ontario news watch

This content is restricted to subscribers

The views, opinions and positions expressed by columnists and contributors are the author’s alone. They do not inherently or expressly reflect the views, opinions and/or positions of our publication.

The Russia-Ukraine conflict is teetering on the brink of a full-scale war. That’s what Russian President Vladimir Putin has long been angling for. It’s part of the tyrant’s master plan to rebuild the old Soviet Union piece by piece – something he hasn’t said out loud, but doesn’t take too much effort to figure out.

How did we get to this point? That’s an interesting story in itself.

Putin’s rise to power has been nothing short of miraculous. He was born a commoner with no political connections or light ties to powerful Communist leaders. His mother was a factory worker, and his father was a conscript in the old Soviet Navy, or Red Fleet, who worked aboard submarines. He studied German in school (he speaks it fluently) and graduated law at Leningrad State University (now Saint Petersburg State University) in 1975.

The 69-year-old Putin had a lengthy career in the KGB as a foreign intelligence officer. He worked there for 16 years, rising to the rank of lieutenant colonel. He left in 1991 to go work for Leningrad mayor Anatoly Sobchak, and started to build up an impressive portfolio of political allies. He became the first deputy chairman of the Government of Saint Petersburg in 1994, and organized the Saint Petersburg branch of the Our Home–Russia political party, founded by then-prime minister Viktor Chernomyrdin. He ran political campaigns, built a strong relationship with then-Russian president Boris Yeltsin, became first deputy chief of the presidential staff in 1997 and director of the Federal Security Service (FSB), the KGB’s successor, the following year.

Yeltsin nominated Putin as prime minister in 1999, and announced he wanted him to become his successor. The next day, Putin announced his own candidacy for the presidency and aligned himself with the Unity Party. They won the second-largest percentage in the Duma, built a coalition with other political parties, and supported Putin. When Yeltsin unexpectedly stepped down on Dec. 31, 1999, Putin became acting president. He won the first round of presidential elections with 53 percent of the vote in March 2000, and took power.

Putin served as president between 1999-2008, heading Unity and later the United Russia party. Barred from running for a third presidential term due to the Russian constitution, he appointed Dmitry Medvedev as his successor and took over the latter’s role as prime minister (2008-2012).

Only the most oblivious of observers wouldn’t have realized who was still in charge.

After four years, Medvedev recommended Putin run for the All-Russia People’s Front, the political coalition that replaced United Russia, as its presidential candidate. He admitted a deal had been cut years ago by both men to switch places. As Time’s Simon Shuster wrote on Mar. 3, 2012, it was a “maneuver that was dubbed by Russian pundits as the rokirovka, or castling, a move in the game of chess in which the king and the rook switch places to protect the king.”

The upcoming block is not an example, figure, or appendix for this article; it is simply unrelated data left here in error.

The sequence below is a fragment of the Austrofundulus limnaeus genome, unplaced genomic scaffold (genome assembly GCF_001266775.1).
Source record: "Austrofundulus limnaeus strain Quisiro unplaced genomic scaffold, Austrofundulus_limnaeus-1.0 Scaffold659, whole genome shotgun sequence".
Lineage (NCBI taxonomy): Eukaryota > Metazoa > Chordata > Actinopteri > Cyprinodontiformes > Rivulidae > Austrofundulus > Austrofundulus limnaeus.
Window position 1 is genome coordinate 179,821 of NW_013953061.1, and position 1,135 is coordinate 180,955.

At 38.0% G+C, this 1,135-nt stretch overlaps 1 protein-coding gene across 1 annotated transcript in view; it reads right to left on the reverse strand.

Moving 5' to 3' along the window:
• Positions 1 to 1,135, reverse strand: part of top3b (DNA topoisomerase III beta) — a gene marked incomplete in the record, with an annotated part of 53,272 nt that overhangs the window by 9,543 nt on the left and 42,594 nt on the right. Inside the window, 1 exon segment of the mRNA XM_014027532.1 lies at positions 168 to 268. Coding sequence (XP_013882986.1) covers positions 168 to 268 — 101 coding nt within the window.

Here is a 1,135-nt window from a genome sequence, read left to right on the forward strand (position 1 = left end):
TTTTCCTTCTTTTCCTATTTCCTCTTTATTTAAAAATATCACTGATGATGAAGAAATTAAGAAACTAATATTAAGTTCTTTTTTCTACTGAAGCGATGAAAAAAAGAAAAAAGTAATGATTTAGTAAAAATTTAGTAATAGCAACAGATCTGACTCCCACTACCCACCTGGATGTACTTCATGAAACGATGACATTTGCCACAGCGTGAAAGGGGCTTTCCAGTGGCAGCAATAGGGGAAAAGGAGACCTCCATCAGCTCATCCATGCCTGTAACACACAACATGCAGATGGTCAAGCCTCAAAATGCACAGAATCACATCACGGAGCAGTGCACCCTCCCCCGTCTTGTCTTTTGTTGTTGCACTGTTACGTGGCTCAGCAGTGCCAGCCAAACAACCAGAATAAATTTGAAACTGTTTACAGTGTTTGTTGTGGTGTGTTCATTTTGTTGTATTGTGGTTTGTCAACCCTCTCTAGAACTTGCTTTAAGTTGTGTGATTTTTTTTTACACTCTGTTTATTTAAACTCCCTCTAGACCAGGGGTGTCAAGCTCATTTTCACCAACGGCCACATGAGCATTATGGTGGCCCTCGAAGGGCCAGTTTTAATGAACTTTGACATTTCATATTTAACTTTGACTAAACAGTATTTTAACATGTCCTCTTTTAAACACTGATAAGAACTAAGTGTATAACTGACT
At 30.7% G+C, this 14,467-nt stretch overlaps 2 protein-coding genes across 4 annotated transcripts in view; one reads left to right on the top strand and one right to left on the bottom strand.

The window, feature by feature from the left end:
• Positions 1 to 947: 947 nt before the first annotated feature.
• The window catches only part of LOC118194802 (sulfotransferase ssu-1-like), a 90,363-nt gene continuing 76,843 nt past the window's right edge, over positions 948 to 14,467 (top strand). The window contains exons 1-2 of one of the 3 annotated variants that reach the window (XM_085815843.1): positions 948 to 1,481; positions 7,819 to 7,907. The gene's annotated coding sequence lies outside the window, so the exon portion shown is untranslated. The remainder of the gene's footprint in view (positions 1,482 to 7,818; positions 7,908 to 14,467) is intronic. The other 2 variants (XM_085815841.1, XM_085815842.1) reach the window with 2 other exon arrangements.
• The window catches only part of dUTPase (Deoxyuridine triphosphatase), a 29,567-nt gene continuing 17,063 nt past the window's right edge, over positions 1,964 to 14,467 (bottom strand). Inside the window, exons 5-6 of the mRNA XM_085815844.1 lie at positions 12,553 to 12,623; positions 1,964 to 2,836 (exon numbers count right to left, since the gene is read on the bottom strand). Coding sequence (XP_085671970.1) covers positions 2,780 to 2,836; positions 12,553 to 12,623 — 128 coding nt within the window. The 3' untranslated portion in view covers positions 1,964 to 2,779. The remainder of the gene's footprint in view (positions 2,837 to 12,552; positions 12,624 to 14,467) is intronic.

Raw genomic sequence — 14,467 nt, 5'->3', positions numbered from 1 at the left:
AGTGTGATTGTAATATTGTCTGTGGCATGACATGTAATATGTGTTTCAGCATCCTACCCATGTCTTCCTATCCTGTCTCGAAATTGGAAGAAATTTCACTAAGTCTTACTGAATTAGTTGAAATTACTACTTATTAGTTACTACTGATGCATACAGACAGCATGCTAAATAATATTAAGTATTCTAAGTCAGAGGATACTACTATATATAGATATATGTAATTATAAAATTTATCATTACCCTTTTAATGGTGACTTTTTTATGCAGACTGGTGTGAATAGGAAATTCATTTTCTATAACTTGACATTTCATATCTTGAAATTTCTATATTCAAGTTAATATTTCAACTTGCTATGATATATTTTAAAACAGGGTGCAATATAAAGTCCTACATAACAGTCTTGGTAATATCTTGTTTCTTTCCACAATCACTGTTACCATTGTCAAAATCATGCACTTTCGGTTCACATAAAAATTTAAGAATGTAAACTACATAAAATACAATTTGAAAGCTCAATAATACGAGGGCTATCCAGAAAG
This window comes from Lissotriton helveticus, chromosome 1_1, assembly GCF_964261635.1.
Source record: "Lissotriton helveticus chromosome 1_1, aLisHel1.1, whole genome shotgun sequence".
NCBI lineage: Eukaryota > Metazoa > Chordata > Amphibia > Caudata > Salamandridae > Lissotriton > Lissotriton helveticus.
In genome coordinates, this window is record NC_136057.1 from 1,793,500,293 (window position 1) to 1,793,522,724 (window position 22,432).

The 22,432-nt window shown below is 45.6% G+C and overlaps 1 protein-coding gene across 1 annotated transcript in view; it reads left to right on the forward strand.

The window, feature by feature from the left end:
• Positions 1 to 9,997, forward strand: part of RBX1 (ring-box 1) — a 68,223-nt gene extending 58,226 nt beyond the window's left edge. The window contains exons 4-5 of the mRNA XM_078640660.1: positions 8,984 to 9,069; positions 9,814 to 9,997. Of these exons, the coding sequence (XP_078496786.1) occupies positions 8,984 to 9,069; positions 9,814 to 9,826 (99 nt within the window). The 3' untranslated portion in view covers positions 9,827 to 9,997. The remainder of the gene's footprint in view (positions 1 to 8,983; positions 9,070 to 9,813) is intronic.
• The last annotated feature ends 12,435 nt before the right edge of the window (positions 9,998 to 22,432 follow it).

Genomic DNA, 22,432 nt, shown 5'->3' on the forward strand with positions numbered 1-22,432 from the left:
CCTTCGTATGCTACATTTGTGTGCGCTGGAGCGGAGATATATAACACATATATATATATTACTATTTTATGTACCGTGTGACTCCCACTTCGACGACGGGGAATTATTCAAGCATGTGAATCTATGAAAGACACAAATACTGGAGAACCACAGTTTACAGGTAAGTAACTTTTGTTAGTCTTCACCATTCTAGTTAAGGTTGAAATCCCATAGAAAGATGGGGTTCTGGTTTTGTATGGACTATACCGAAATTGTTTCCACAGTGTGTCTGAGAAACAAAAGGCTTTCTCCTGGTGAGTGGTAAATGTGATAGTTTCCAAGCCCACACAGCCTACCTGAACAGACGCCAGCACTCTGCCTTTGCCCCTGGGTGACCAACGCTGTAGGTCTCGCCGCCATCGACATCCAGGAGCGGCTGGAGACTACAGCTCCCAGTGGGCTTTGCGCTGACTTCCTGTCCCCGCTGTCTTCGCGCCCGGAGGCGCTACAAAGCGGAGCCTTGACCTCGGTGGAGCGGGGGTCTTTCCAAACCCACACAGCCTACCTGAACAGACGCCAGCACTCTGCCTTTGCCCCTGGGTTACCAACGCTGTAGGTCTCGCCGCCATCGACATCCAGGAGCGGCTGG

Putin was the real chess master, of course. This political maneuver helped him gain a stranglehold over the Russian presidency, which he’s held since 2012. It also allowed him to shift his loyalists into different strategic posts.

Here’s a simple example. Medvedev was nominated by Putin to become prime minister. He served in this role from 2012-2020, and was replaced by Mikhail Mishustin, former director of the Federal Taxation Service, who was also nominated by Putin. Medvedev has held the prominent role of deputy chairman of the Security Council of the Russian Federation ever since. Would you like to take a wild guess who nominated him?

Through it all, Putin transformed himself into a powerful, populist leader in many Russian eyes. He’s seen as a throwback to the old Communists who ruled the Soviet Union with an iron fist. His tough talk and no-nonsense attitude appeals to Russians looking for someone to idolize and admire, too.

He certainly knows how to play this up. When asked by media outlets in June 2019 who he felt Russia’s national heroes were, he picked two beloved names: poet Alexander Pushkin, and Emperor Peter the Great because “he founded the city where I was born, he was a great reformer who reshaped our country.” The latter historical figure, in fact, is the one he’s most often compared to. He clearly wants to be a 21st century Peter the Great who leads his country back to power and prominence.

Putin’s promised land would be a return of the old Soviet Union in the guise of modern Russia. That’s why he invaded Georgia in support of separatist governments in South Ossetia and Abkhazia. He backed Moldova’s breakaway region of Transnistria. He seized Crimea from Ukraine, although they were willing participants. Now, he’s going for the crown jewel by ordering troops into Ukraine’s separatist territories of Donetsk and Luhansk and beating the war drums for a full-scale invasion.

Western democracies see through Putin’s bravado. They know that he’s a real danger to the cherished principles of democracy, liberty and freedom. Countries like the U.S., Germany, United Kingdom and other NATO allies will oppose Russia. First with economic sanctions, and then with force if they invade Ukraine.

They see through this tyrant. They realize he has to be stopped. And they know exactly what Putin’s end game is, and has always been.

Michael Taube, a long-time newspaper columnist and political commentator, was a speechwriter for former Canadian prime minister Stephen Harper

The views, opinions and positions expressed by columnists and contributors are the author’s alone. They do not inherently or expressly reflect the views, opinions and/or positions of our publication.